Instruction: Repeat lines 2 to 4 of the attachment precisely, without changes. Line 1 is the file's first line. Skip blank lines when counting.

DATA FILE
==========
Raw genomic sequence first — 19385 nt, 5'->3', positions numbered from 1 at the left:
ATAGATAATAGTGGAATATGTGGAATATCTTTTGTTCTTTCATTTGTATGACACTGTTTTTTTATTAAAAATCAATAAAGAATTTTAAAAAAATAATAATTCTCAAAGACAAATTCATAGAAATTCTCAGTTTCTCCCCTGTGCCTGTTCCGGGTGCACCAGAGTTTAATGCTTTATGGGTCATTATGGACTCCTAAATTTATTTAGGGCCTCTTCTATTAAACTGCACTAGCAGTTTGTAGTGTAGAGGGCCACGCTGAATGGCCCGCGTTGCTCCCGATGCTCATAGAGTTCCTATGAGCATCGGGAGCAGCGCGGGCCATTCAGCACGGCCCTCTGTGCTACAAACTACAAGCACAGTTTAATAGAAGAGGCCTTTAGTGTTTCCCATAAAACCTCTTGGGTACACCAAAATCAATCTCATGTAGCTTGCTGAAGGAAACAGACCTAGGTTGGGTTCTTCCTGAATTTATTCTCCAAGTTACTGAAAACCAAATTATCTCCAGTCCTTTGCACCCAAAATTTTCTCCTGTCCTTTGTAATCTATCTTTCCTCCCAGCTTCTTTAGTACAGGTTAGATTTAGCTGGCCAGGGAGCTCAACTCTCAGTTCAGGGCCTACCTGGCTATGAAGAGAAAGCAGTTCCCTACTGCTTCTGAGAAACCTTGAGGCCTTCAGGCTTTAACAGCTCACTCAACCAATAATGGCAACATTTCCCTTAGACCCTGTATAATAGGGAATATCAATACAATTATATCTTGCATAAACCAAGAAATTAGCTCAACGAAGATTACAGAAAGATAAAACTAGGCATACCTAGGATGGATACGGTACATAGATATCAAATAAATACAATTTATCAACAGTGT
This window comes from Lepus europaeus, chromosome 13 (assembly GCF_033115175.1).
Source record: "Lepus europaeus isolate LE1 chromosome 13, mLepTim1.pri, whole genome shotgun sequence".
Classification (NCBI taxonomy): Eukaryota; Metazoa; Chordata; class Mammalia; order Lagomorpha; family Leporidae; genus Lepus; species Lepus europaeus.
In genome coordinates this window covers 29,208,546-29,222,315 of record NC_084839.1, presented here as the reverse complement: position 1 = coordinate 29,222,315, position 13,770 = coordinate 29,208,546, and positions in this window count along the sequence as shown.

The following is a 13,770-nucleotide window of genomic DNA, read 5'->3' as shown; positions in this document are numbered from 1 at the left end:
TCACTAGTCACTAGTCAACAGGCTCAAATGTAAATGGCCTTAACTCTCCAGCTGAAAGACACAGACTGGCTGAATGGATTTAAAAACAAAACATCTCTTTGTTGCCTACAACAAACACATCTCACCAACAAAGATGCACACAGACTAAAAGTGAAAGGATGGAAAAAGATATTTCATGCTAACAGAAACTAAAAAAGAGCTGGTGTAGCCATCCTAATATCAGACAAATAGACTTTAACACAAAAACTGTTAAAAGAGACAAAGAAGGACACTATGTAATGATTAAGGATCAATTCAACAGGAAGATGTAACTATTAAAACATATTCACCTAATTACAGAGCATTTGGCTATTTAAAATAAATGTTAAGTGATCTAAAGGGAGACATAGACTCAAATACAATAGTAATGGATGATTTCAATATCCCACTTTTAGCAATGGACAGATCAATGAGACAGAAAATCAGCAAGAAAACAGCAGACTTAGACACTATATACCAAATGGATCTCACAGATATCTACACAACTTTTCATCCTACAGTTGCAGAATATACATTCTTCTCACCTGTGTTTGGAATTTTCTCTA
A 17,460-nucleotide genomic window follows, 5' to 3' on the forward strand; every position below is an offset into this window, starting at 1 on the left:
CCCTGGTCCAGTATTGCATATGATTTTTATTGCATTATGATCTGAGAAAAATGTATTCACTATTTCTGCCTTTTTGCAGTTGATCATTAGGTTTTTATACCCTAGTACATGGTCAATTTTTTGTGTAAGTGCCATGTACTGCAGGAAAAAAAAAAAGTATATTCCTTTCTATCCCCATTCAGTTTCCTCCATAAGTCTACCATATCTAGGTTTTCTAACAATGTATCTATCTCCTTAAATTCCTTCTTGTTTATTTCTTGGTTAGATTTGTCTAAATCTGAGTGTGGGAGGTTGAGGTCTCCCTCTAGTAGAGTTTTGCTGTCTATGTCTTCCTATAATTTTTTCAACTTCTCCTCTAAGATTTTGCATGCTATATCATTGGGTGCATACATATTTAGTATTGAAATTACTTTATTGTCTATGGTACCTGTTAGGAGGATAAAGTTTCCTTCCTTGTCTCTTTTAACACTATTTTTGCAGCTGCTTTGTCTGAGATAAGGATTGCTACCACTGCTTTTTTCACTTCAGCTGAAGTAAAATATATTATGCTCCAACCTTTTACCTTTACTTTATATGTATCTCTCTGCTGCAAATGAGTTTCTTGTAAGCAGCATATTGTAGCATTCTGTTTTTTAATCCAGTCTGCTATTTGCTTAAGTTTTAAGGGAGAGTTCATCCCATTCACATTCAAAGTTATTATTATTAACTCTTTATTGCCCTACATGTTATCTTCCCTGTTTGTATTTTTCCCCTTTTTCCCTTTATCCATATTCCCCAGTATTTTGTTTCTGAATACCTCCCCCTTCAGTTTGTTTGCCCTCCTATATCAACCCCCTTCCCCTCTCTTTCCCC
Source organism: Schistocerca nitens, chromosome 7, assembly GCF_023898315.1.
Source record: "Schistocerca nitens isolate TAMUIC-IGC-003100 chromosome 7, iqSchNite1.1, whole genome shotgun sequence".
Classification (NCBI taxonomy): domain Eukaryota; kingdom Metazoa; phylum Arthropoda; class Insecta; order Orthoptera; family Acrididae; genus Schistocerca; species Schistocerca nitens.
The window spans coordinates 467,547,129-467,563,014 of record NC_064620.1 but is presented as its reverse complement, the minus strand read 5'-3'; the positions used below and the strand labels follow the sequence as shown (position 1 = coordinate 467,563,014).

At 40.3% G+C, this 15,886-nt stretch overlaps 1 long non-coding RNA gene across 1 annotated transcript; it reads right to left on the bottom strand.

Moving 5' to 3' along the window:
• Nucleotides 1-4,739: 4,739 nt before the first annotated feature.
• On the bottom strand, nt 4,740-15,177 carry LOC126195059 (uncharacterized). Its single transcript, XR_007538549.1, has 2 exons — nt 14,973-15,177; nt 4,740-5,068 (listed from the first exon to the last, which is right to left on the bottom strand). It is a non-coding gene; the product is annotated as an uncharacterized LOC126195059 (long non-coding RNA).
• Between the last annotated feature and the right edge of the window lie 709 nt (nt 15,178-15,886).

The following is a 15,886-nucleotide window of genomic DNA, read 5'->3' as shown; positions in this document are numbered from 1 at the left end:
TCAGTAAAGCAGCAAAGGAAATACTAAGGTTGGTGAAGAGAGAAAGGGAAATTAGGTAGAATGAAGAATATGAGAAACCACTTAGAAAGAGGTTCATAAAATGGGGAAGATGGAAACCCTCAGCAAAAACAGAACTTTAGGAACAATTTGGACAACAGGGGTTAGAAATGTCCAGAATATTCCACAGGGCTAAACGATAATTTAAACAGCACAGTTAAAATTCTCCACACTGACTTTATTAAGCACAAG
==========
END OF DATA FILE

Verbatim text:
ATAGATAATAGTGGAATATGTGGAATATCTTTTGTTCTTTCATTTGTATGACACTGTTTTTTTATTAAAAATCAATAAAGAATTTTAAAAAAATAATAATTCTCAAAGACAAATTCATAGAAATTCTCAGTTTCTCCCCTGTGCCTGTTCCGGGTGCACCAGAGTTTAATGCTTTATGGGTCATTATGGACTCCTAAATTTATTTAGGGCCTCTTCTATTAAACTGCACTAGCAGTTTGTAGTGTAGAGGGCCACGCTGAATGGCCCGCGTTGCTCCCGATGCTCATAGAGTTCCTATGAGCATCGGGAGCAGCGCGGGCCATTCAGCACGGCCCTCTGTGCTACAAACTACAAGCACAGTTTAATAGAAGAGGCCTTTAGTGTTTCCCATAAAACCTCTTGGGTACACCAAAATCAATCTCATGTAGCTTGCTGAAGGAAACAGACCTAGGTTGGGTTCTTCCTGAATTTATTCTCCAAGTTACTGAAAACCAAATTATCTCCAGTCCTTTGCACCCAAAATTTTCTCCTGTCCTTTGTAATCTATCTTTCCTCCCAGCTTCTTTAGTACAGGTTAGATTTAGCTGGCCAGGGAGCTCAACTCTCAGTTCAGGGCCTACCTGGCTATGAAGAGAAAGCAGTTCCCTACTGCTTCTGAGAAACCTTGAGGCCTTCAGGCTTTAACAGCTCACTCAACCAATAATGGCAACATTTCCCTTAGACCCTGTATAATAGGGAATATCAATACAATTATATCTTGCATAAACCAAGAAATTAGCTCAACGAAGATTACAGAAAGATAAAACTAGGCATACCTAGGATGGATACGGTACATAGATATCAAATAAATACAATTTATCAACAGTGT
This window comes from Lepus europaeus, chromosome 13 (assembly GCF_033115175.1).
Source record: "Lepus europaeus isolate LE1 chromosome 13, mLepTim1.pri, whole genome shotgun sequence".